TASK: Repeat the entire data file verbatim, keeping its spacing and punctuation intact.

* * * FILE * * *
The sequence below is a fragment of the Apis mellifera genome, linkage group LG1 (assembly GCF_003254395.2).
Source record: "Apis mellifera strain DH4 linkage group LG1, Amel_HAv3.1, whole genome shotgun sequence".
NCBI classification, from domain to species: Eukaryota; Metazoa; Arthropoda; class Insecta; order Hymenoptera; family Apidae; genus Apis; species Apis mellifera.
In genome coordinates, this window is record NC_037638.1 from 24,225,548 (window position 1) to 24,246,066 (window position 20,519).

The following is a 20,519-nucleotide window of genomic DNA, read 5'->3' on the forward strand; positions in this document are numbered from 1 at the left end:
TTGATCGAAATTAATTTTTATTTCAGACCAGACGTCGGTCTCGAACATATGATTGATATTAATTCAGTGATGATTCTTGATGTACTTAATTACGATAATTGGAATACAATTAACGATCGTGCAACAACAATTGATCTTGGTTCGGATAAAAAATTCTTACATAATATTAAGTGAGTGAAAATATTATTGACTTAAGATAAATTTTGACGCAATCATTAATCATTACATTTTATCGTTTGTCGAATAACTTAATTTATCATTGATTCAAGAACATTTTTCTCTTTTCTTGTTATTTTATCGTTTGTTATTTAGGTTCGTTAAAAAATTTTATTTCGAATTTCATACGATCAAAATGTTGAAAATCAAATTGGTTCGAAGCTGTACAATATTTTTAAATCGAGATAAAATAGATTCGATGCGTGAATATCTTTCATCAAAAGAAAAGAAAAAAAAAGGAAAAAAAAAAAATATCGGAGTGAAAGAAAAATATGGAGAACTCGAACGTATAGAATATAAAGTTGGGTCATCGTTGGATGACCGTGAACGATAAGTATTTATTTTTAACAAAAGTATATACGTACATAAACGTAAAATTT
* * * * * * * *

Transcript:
The sequence below is a fragment of the Apis mellifera genome, linkage group LG1 (assembly GCF_003254395.2).
Source record: "Apis mellifera strain DH4 linkage group LG1, Amel_HAv3.1, whole genome shotgun sequence".
NCBI classification, from domain to species: Eukaryota; Metazoa; Arthropoda; class Insecta; order Hymenoptera; family Apidae; genus Apis; species Apis mellifera.
In genome coordinates, this window is record NC_037638.1 from 24,225,548 (window position 1) to 24,246,066 (window position 20,519).

The following is a 20,519-nucleotide window of genomic DNA, read 5'->3' on the forward strand; positions in this document are numbered from 1 at the left end:
TTGATCGAAATTAATTTTTATTTCAGACCAGACGTCGGTCTCGAACATATGATTGATATTAATTCAGTGATGATTCTTGATGTACTTAATTACGATAATTGGAATACAATTAACGATCGTGCAACAACAATTGATCTTGGTTCGGATAAAAAATTCTTACATAATATTAAGTGAGTGAAAATATTATTGACTTAAGATAAATTTTGACGCAATCATTAATCATTACATTTTATCGTTTGTCGAATAACTTAATTTATCATTGATTCAAGAACATTTTTCTCTTTTCTTGTTATTTTATCGTTTGTTATTTAGGTTCGTTAAAAAATTTTATTTCGAATTTCATACGATCAAAATGTTGAAAATCAAATTGGTTCGAAGCTGTACAATATTTTTAAATCGAGATAAAATAGATTCGATGCGTGAATATCTTTCATCAAAAGAAAAGAAAAAAAAAGGAAAAAAAAAAAATATCGGAGTGAAAGAAAAATATGGAGAACTCGAACGTATAGAATATAAAGTTGGGTCATCGTTGGATGACCGTGAACGATAAGTATTTATTTTTAACAAAAGTATATACGTACATAAACGTAAAATTT